Have you ever picked up a bolt or screw, and it’s not the right one you want; have you wondered why so many bolts and screws; who designed this bolt, its head and its threading; who made the machine that made the bolt; who worked the machine; who boxed the bolt; who sold it; and how did it get in my bottle of useless bolts and screws; if you have ever wondered about a little thing, then you are an academic.

Have you ever taken a glass of water from the tap, and wondered what is water, and what makes it flow; where does it come from, why does it have a taste, or no taste; who makes it safe to drink and how.  Have you ever taken a pill, and wondered what it does and it is safe.  If you have ever wondered about a process, then you are an academic.

Have you ever been to a playground, and wondered who placed the swing here, and the sandbox there; or who placed this playground in this public space; have you wondered about civic action and social programs like rural health care, zones and variances; city planning and community consultants; then, citizen, you are an academic.

Have you ever designed a cake, or a garden, or looked at the way a weed mimics a rose; have you ever watched a child grow, and made a decision; have you ever been asked by a child why the days get short in the winter, and not said shut up; then you are an academic.

Have you ever watched a film, and wondered how the scenes were put together; or noticed that the ending is different from the book; or noticed that the government has edited a scientific report; or that it seeks to sell the writings of Ted Kaczinski, the Unabomber, but with various words removed; have you wondered how words, and books, and films get changed over time into different versions, then you are an academic.

Have you ever wondered about computer systems, or computer games, and how they fit together; then you are an academic.

Have you thought about the past, the fall of Rome, or Britain; and the rise of empires, and wondered what is war, and where is America; then you are an academic.

Have you been in conflict with a boss or fellow worker or neighbor or relative; and have you wondered what are the ways to resolve conflict peacefully, intelligently, openly, and effectively; then you are an academic.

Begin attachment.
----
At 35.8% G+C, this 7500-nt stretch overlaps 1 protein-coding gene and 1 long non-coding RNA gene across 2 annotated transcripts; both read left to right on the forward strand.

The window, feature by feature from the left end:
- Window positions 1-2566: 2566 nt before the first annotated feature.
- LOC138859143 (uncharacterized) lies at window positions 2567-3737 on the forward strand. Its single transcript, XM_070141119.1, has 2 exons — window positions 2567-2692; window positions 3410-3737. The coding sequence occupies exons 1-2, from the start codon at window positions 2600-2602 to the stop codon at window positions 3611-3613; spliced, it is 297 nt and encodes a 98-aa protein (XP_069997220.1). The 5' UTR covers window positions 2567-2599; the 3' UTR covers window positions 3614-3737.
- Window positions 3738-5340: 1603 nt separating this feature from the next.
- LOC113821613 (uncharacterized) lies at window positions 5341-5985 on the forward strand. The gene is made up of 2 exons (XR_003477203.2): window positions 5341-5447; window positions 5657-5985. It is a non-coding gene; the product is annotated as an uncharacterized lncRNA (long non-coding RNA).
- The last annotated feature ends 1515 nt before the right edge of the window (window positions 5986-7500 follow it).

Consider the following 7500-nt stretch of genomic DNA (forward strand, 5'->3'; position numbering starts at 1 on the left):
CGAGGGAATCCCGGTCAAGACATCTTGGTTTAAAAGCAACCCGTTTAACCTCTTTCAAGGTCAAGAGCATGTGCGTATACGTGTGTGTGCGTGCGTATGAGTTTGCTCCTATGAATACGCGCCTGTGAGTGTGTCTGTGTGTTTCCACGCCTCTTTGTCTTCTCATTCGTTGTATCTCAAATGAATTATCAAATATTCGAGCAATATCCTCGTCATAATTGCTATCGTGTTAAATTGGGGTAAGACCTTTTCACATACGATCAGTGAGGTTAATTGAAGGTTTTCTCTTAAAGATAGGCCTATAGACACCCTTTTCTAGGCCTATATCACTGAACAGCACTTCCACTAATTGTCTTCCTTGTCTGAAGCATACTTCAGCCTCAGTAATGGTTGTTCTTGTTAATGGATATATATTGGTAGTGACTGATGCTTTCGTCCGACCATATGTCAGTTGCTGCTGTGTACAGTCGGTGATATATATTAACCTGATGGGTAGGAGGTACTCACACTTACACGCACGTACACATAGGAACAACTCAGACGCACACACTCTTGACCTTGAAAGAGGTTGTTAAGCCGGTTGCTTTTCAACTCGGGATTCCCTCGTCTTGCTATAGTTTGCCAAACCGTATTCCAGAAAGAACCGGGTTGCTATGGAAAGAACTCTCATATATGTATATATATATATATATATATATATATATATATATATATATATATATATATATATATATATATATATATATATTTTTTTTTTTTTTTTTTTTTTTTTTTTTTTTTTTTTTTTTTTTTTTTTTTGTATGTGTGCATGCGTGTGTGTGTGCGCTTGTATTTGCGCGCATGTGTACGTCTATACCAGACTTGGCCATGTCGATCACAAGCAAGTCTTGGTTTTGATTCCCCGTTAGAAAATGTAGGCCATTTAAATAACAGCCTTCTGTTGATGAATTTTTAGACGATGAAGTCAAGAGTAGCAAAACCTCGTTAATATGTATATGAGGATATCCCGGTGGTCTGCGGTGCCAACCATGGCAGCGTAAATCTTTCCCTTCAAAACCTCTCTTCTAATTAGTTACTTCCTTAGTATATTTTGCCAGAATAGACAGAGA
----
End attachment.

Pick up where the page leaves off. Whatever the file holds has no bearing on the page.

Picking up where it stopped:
What is an academic?  My friends, the answer is you.  We are academics.

We are the ones who ask questions and seek answers.  We are the ones who look at little things and wonder how and why.  And we are the ones who look at big things and wonder how and why.  We confront problems, and wonder how to articulate them in words that make sense to others.  We are communicators.  We devise solutions, and we learn to live in honest hopeful ways when there seem to be no answers.  We are lovers of truth and of peace.  We seek independence but also community, and the vital balance of the two.  We love ideas, and the right of all to love ideas and to speak them. We seek to know the invisible, and to make the invisible visible for others. We love what is close to us and what is distant; we love microbes; we love words; we love stars. 

And so, I cannot come alone to Wabash college as a representative of the broader academic community, for that broader academic community is all about us.  But I will make the following welcome on their behalf.

We, the questioners and seekers; we, the answerers and doers; we, the poets and businesspeople; we lovers of truth and dealers of peace; we men and women of head and heart; we, the broader academic community, welcome you, Patrick White.